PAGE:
My school is doing the National History Day Essay and I need some help thinking of a topic.I live in DE so if anyone could find something having to do with Delaware that would be great but if not,...

My school is doing the National History Day Essay and I need some help thinking of a topic.

I live in DE so if anyone could find something having to do with Delaware that would be great but if not, I'll take anything... THANKS!

 

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samjazael123's profile pic

samjazael123 | Student, College Freshman | (Level 1) Salutatorian

Posted on

I think you should pick one of these topics:

 

1) The Crusades/different points of view

2) the 300 last stand

3) the civil war

4) the ancient near east

5) the rise of budhism or shintoism

6) the fall & climax of the byzantine empire

7) the rise of islam

8) the history of the greeks

9) miltary tactics of many historical figures

10) the kingdoms of egypt

11) World war 1 & 2

12) cold war

13) christendom

14) the new world

15) native american culture

 

I can go on and on, but you'll figure it out and thanks for this question!!!

gopikrishna's profile pic

gopikrishna | High School Teacher | (Level 1) Valedictorian

Posted on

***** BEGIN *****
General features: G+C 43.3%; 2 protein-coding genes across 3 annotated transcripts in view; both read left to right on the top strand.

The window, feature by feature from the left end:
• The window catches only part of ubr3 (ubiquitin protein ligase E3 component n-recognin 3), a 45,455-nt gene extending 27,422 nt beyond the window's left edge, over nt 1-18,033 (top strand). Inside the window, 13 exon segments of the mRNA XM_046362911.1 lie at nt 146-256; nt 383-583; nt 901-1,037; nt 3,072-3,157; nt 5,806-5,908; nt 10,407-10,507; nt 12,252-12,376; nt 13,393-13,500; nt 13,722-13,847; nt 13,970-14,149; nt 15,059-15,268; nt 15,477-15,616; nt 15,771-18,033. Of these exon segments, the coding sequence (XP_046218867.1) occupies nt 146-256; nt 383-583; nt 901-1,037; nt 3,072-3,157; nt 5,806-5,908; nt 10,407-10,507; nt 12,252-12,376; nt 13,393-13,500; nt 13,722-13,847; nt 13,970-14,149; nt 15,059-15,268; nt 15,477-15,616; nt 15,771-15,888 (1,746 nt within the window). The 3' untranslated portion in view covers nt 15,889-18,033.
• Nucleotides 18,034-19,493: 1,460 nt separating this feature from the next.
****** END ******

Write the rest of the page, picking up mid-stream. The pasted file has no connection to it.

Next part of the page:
National History Day makes history come alive for America's youth by engaging them in the discovery of the historic, cultural and social experiences of the past. Through hands-on experiences and presentations, today's youth are better able to inform the present and shape the future. NHD inspires children through exciting competitions and transforms teaching through project-based curriculum and instruction.Archivists great place to find primary sources, from photographs to letters to diaries and much more. Archivists can help you find what you need for your National History Day project. Archives organize primary sources and other archival materials so that they are easier to use by historians and researchers, although sometimes they can be confusing to new researchers. Here are some key things to know about finding primary sources at an archives: Archives can look a lot like libraries; you'll probably see some books, shelves, and tables for research and study. However, unlike libraries where you are typically free to look around and browse all the books in their collections, archives--because of the unique nature of the holdings--usually store their primary sources in closed stacks for security purposes. This means that the collections are held "behind-the-scenes." The way to find and get access to the collections varies by institution, so it is best to ask a staff person to help find and retrieve the materials you need. Don't be put off if you don't immediately see the primary sources; just because you can't see them doesn't mean they're not there--or that you're not allowed to use them!Archives typically organize primary sources in what are called "collections."  Collections are named for the person or group that created them.  Collections can contain many different kinds of materials; for example, a collection of personal or family papers might include letters, diaries, datebooks, business correspondence, photographs, deeds, and report cards for members of the family through generations. Modern collections will also include videos, audio files, and electronic records. Records created by governments are organized as collections too; they often group the same kinds of records in one collection.  Most paper records are stored in folders in archival boxes.  Archivists give information about the contents of boxes and folders in a finding aid--see below. Archives have copies of their finding aids on site, either in hard copy or online. Some archives may also have copies of their finding aids on their websites or in a regional archives search tool (see "searching many archives at once"), so you can prepare ahead of your visit.

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